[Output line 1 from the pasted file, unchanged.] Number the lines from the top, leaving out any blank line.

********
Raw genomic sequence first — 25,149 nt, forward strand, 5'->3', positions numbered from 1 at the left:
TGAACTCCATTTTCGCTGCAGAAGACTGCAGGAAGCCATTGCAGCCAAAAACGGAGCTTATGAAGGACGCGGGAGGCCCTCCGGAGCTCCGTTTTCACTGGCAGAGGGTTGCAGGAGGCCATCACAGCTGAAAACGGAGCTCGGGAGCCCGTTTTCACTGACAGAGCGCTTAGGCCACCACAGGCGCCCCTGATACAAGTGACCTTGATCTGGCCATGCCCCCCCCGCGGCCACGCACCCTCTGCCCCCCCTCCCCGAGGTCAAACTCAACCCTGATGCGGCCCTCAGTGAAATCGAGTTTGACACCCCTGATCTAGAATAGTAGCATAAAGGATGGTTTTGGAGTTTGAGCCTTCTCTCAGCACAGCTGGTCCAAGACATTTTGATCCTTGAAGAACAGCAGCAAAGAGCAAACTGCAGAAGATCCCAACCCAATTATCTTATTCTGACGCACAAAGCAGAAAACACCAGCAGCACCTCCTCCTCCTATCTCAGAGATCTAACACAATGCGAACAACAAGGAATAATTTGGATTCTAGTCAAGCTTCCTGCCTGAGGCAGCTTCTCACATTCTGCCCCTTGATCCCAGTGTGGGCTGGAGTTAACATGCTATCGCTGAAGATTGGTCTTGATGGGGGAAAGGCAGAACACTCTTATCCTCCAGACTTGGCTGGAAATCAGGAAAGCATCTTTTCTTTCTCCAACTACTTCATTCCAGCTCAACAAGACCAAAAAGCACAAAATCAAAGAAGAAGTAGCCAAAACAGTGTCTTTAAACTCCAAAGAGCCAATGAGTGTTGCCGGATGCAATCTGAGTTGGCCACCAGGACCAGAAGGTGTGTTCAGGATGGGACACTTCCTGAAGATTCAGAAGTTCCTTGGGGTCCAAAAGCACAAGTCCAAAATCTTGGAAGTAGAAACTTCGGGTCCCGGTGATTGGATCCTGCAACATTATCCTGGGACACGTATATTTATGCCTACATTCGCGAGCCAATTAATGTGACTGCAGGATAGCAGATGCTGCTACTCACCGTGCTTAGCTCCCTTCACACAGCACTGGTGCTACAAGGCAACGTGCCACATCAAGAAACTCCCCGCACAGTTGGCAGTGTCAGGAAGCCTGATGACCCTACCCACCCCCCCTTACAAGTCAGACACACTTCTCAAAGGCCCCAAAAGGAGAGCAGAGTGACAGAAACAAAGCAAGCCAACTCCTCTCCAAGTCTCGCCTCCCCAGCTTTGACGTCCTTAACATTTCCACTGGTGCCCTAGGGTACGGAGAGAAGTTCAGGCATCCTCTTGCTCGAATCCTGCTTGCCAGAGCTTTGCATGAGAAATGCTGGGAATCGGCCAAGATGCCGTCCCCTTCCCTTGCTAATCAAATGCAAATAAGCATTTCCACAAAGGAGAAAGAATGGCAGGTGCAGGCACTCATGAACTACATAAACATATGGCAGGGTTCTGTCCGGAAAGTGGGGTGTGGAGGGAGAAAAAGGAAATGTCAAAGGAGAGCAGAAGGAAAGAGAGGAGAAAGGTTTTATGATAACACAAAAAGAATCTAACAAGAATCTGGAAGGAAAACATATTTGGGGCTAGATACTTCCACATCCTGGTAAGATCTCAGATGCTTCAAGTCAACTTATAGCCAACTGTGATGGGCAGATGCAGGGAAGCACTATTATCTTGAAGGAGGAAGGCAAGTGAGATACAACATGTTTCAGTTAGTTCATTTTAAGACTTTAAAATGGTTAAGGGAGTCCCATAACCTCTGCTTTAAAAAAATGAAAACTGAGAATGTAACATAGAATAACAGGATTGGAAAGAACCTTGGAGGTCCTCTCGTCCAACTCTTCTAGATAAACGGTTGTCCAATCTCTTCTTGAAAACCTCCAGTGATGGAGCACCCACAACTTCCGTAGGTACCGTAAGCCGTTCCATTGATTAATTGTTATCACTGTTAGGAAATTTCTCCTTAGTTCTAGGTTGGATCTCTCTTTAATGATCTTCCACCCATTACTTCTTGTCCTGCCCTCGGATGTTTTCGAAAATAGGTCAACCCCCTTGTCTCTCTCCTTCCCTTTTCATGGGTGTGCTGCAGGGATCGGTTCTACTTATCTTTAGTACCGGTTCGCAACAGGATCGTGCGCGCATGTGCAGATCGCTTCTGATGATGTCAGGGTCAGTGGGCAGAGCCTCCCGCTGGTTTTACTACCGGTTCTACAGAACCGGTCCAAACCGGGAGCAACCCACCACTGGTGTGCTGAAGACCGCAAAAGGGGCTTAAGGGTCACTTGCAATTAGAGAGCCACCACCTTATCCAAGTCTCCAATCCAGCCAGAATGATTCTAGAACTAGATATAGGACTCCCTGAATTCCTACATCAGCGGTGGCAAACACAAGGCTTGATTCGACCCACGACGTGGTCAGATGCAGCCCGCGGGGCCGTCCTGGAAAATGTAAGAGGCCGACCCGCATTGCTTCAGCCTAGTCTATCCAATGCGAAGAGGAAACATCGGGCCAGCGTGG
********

Raw genomic sequence first — 25,149 nt, forward strand, 5'->3', positions numbered from 1 at the left: